“You have been lost this long? You poor thing,” he said. “Let’s get you home.”
“It’s near the river?” I offered, not intending for it to sound like a question.
“Well, that’s easy enough,” he replied and began leading me forward. I heaved a sigh of relief.
I followed awkwardly behind him and his dog not completely convinced I could trust him but also not convinced I had any other option.
“Rome is so confusing,” I said, breaking the silence.
“Oh, you’ll get used to it,” the man said. “It’s not that big of a city.”
“I don’t know much Italian,” I added.
“Ha! My Italian is rubbish,” he exclaimed. “And I’ve been here four years!”
Suddenly I could see the brick barrier that lines the steep drop off to the Tiber. I felt extremely light and had the sudden urge to do a cartwheel or walk on my hands the rest of the way.
“What’s your name?” I asked him as we turned onto my block.
“David,” he said.
“David, you are my guardian angel.” I felt silly saying that. It was something my grandmother would say with her classic charm that made everyone feel important. But part of me wondered if it was true.
“You got to be careful around here, walking all by yourself,” David said gravely. “I mean, I’m a nice guy, but you got to look out for the Italian mafia, you know.”
In the privacy of my room that night, after cooking with my friends and laughing off the events of the day, I finally broke down in tears. For several minutes, I shook uncontrollably, releasing the built-up anxiety of the day. Then, sprawled on my bed near the open window, I remembered the random hill with the view of St. Peter’s and my conversation with David. It was probably coincidence that brought us together, but I liked the idea of a guardian angel. Perhaps they come in many forms. Either way, I sent out a small thanks to the universe for getting home safely. I didn’t know it then, but soon I would fall deeply in love with Rome: the cobblestone streets, every breath of espresso and cigarette smoke, the automated voice on the metro saying, “prossima fermata,” and tracing spaghetti shaped streets on a paper map, which I definitely needed. I didn’t know it then, but there would be a time when I would give anything—save the cost of a plane ticket—just to carelessly wander the streets of Rome once again.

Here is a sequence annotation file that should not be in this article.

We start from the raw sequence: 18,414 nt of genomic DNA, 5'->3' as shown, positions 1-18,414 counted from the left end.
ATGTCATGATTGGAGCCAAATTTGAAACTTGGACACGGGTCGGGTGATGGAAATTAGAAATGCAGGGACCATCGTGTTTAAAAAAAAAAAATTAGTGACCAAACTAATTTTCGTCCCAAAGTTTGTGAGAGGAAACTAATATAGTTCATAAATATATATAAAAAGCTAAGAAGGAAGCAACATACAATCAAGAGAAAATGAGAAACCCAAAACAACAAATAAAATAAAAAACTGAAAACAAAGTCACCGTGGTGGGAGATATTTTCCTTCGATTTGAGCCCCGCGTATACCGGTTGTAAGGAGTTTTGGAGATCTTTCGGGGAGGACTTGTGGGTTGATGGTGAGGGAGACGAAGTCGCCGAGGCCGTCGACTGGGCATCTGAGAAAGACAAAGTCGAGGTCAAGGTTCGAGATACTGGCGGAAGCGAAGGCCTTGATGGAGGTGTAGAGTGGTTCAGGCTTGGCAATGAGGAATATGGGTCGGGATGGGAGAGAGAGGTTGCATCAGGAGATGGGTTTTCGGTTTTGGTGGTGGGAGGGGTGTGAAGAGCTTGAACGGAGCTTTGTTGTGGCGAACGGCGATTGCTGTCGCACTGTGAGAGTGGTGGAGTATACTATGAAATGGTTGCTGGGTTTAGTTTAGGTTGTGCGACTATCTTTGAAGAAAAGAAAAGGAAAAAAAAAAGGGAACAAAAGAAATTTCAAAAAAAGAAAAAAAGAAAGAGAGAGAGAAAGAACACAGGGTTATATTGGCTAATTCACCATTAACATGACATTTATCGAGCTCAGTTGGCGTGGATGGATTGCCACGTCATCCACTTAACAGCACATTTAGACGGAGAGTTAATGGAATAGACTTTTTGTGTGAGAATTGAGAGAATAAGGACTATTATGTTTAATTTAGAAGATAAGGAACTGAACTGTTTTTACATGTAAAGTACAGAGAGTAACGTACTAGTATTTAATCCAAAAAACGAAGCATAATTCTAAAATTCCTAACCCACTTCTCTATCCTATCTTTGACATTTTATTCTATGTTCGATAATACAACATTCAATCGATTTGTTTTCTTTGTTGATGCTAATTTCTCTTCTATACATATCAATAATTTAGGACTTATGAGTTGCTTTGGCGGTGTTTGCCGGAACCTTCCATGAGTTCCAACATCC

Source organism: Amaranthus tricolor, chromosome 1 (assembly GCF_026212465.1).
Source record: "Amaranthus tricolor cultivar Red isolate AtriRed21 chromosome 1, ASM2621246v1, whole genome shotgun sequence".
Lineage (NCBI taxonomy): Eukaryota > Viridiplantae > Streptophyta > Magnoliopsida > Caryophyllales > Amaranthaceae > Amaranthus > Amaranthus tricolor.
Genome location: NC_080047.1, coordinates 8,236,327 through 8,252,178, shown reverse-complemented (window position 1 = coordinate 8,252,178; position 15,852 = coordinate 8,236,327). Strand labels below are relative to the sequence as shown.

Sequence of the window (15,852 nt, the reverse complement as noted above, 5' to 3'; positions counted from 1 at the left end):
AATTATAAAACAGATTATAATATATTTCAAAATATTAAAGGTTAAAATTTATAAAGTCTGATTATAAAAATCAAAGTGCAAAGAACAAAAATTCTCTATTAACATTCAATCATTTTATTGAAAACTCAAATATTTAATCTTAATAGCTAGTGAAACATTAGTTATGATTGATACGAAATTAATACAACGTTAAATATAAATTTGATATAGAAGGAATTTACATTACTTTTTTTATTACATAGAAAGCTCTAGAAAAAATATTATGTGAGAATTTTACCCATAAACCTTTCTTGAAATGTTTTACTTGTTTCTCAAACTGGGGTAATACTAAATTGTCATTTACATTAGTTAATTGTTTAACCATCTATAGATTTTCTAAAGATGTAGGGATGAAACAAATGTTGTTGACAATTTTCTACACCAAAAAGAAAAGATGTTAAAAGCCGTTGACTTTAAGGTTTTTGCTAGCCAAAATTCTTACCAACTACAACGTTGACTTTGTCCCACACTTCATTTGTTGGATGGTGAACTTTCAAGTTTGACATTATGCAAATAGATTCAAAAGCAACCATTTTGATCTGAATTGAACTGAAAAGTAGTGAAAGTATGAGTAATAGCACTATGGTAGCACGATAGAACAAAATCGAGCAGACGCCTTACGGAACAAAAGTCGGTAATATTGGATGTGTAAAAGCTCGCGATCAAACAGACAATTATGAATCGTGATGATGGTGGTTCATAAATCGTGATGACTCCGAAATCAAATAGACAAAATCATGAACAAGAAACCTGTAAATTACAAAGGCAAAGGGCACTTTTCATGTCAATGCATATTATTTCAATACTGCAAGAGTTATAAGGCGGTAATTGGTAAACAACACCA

Lizzie Klaesges is a writer of essays and reviews with work in The Critical Flame and Rain Taxi Reviews among others. When not puzzling over a notebook or laptop, she enjoys frequenting local bookstores, listening to the same songs on repeat, and spending time with her husband and kitty. She currently resides in Minneapolis, but her heart is stuck in Rome.